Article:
no where said to be crucified by Christ, the words ♪♫ iv, must be translated, by which, and not by whom; for the pronoun iv, is put for σταυρού. The world is said to be crucified to believers by the cross of Christ, because Christ having been put to death for calling himself the Son of God, he was demonstrated to be really the Son of God by his resurrection from the dead. Consequently by that great miracle, God confirmed all the promises which Christ made to mankind concerning the pardon of their sins through his death, and concerning his own return from heaven to raise the dead, and judge the world, and to bestow on the righteous eternal life. Now by the firm expectation of these great events, and the assured hope of enjoying eternal happiness with Christ in heaven, founded on the cross, that is, on the death and resurrection of Christ, the world, like the dead carcase of a crucified malefactor, is stript of all its vain allurements.-Farther, our Lord having on the cross endured with the greatest patience and fortitude extreme sufferings; and having received in his human nature the government of the world, as the reward of these sufferings, his followers are thereby taught, that the cause of God and religion often needs the sufferings of good men to support it: and that when they are called to suffer for his cause, they shall receive extraordinary assistances and consolations from God; and that distinguished rewards shall be bestowed on them who suffer courageously for righteousness sake By all which it comes to pass, as the apostle affirms, that the world with its terrors, hath no more power to excite in the mind of believers undue fears, than the dead carcase of a crucified enemy.

2. And I to the world. The cross of Christ likewise crucifies believers to the world. It inspires them with such principles, and leads them to such a course of life, as renders them in the eyes of the world as contemptible, and as unfit for their purposes, as if they were dead carcases. All believers, therefore, after the apostle's example, justly glory in the crucifixion of their master, not only as it is the foundation of that assured hope of pardon which they entertain, but as it is an effectual principle of their sanctification.

15 For in Christ Jesus, neither circumcision avai!eth any thing, nor uncircumcision, but a new creature. (See chap. v. 6. note 2.)

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15 I boast in the cross of Christ, as the only foundation of my hope of salvation, and as the great principle of my sanctification; Because, under the gospel, neither circumcision, nor uncircumcision is of any avail towards our acceptance with God, but the being a new creature.

16 Now as many of the believing. Gentiles as walk by this rule, seeking acceptance with God, not by cir cumcision, but by becoming new creatures, may peace be their portion in this life, and pardon at the day of judgment. The same blessing I wish on the believing Jews.

16 Now as many as shall walk by this rule, (xavov. Philip. iii. 14. note 1.) peace BE on them,' and mercy, and on the Israel of God.2

17 Henceforth let no one give me trouble: for I bear the marks of the Lord Jesus in my body.

17 Henceforth, let no one give me trouble, by calling my commission, my doctrine, or my faithfulness in question: For I bear the marks of the Lord Jesus's servant in my body.

Ver. 15.-1. A new creature. The phrases new creature, new man, Col. iii. 10. and the putting on of Christ, Gal. iii. 27. (See Ephesians iv. 24. note,) are often used by the apostle, to denote an entire change of principles, disposi tions, and actions. See 2 Cor. v. 17. notes 1, 2.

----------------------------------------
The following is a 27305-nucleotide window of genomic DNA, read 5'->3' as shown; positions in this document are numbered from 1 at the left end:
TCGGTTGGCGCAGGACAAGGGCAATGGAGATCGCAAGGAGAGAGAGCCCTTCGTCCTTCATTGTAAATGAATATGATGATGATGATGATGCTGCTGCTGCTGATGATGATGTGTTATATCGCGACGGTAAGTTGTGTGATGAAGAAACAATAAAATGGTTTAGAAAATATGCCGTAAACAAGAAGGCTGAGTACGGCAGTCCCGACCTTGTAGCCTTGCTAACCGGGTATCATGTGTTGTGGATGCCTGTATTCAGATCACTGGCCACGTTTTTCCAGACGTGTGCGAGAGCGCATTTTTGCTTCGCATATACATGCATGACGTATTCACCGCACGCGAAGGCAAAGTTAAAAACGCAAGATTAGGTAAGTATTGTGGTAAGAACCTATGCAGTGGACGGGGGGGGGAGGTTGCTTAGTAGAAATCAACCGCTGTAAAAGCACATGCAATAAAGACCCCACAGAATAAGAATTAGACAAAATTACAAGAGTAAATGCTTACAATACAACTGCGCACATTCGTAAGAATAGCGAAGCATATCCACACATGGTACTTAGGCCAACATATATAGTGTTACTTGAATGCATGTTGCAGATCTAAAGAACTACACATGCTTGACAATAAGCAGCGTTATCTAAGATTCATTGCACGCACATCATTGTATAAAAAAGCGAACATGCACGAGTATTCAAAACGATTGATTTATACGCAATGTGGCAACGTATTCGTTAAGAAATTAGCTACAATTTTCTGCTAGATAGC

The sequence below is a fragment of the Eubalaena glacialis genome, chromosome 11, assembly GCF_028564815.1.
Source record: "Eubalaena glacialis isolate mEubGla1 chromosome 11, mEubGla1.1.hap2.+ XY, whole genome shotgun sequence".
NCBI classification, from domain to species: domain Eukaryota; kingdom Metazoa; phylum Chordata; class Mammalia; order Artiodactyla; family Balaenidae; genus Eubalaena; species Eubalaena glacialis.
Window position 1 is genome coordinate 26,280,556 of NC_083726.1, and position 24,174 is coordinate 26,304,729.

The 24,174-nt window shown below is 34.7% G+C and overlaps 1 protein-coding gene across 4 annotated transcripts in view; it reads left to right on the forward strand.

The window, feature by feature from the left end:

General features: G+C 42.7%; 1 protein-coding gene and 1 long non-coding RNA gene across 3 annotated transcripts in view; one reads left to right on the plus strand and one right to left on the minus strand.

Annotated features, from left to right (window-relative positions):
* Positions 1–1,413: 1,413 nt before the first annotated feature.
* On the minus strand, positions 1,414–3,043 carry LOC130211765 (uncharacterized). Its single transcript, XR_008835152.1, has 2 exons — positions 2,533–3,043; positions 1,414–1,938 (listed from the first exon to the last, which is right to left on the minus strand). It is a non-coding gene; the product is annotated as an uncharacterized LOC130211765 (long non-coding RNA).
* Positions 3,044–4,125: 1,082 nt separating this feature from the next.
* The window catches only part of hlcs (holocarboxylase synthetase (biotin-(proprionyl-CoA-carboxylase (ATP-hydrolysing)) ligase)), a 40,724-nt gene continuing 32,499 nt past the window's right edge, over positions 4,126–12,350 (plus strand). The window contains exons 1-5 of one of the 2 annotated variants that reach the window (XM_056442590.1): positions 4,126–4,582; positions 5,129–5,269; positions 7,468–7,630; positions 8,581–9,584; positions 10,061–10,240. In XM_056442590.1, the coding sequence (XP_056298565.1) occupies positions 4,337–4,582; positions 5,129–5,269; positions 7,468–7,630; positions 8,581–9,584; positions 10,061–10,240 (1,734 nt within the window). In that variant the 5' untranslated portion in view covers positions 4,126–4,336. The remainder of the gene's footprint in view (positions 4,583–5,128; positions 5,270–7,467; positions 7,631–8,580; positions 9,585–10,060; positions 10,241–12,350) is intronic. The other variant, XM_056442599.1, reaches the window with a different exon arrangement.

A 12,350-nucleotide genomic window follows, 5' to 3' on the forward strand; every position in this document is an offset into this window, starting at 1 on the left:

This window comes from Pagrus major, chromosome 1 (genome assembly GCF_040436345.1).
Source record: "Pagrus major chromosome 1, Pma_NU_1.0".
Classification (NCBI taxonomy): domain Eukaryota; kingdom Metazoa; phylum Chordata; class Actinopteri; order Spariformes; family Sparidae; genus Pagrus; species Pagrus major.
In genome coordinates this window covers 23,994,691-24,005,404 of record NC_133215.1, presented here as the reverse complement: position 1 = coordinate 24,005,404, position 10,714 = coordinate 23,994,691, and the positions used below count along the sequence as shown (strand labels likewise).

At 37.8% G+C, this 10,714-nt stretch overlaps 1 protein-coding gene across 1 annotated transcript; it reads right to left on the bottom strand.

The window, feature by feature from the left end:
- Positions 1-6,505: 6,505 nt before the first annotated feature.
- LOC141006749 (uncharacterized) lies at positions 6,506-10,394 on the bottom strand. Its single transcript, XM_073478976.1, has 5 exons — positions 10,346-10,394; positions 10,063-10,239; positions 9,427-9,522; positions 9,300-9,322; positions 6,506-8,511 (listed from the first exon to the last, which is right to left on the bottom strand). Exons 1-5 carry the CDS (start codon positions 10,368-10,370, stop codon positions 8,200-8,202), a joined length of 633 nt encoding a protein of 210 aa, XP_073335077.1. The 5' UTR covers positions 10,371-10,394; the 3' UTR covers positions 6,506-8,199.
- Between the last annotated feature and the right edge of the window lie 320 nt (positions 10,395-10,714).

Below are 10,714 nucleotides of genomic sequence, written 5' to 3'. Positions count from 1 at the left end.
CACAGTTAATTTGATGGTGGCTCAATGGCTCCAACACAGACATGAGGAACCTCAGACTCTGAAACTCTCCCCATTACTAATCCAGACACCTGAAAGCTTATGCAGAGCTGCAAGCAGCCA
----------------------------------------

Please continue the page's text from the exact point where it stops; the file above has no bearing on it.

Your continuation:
Ver. 16.-1. Peace be on them: or peace shall be on them. In this manner of translating the clause, it is a prediction or promise of happiness, rather than a benediction. For the meaning of peace, see Rom. i. 7. note 4.

2. Israel of God. Not the believing Jews only, but the believing Gentiles, are called the Israel of God, because they are the spiritual seed of Abraham, and the only children of God to whom the promises in their secondary and highest meaning belong. But here, the Israel of God, being distinguished from the believing Gentiles, are plainly the Jewish believers.

Ver. 17.-1. I bear the marks of the Lord Jesus in my body. Because the word syμara denotes marks made by burning, it is generally supposed that the apostle had in his eye, those servants in the heathen temples, on whose foreheads the name of the god to whom they belonged was burned. After which, it was believed they were under the immediate protection of the god. Hence the beast, Rev. xiii. 1. had upon its head the name of Blasphemy: and the worshippers of the beast, ver. 16. had a mark on their right hand, or on their forebeads, whereby they were known to be its worshippers, In like manner, the servants of God have his name on their foreheads, Rev. xxii. 4.-The apostle, in allusion to these customs, calls the scars of the

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wounds which he received when stoned, and left as dead on the street of Lystra, the marks of the Lord Jesus. Farther, as he was five times scourged by the Jews, and thrice beaten with rods by the Romans, 2 Cor. xi. 24, 25. he may have suffered some of these punishments before this epistle was written. And if the wounds which he then received left scars in his body, he might call them likewise, the marks by which he was distinguished as the servant of the Lord Jesus.-Chandler conjectures, that by forbidding any one to give him trouble, seeing he bare the marks of the Lord Jesus in his body, the apostle threatened to punish the Judaizing teachers with the rod as if he had said, at his peril, let any man from henceforth give me trouble, by calling my apostleship in question. Perhaps he meant likewise to insinuate, that the marks of the Lord Jesus in his body, were much better proofs of his being Christ's servant, than the mark of circumcision, of which the false teachers boasted, was a proof of their being God's servants.

Ver. 18-1. Brethren. The attentive reader must have taken notice of the severity with which the apostle treated the Galatians. His rebukes were sharp, (chap. i. 6. iv. 11. v. 15.) and the language, in which he gave them, cutting. For he twice called them senseless Galatians. Nevertheless, having expressed his persuasion, that after reading what he had written, they would not think differently from him, in the great articles of the Christian doctrine, ch. v. 10. he shewed his love to them, not only by giving them his apostolical benediction, but by calling them brethren; and by making that appellation the last word of his letter but one.

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CONCLUSION.

As it was the general belief of the Jewish nation, that salvation could only be obtained by obedience to the law of Moses, it is natural to suppose, that many of the Jews who embraced the gospel, would teach the Gentiles, that unless they were circumcised they could not be saved: And, on the other hand, that such of them as knew the truth of the gospel, would oppose that false doctrine with a zeal equal to the magnitude of its pernicious consequences. The truth is, this controversy actually took place very early in the church, and occasioned such keen disputation and dissention among the brethren, that it became necessary to apply to the apostles and elders in Jerusalem to have it determined. Accordingly, after deliberating on the matter with the chief brethren of the church of Jerusa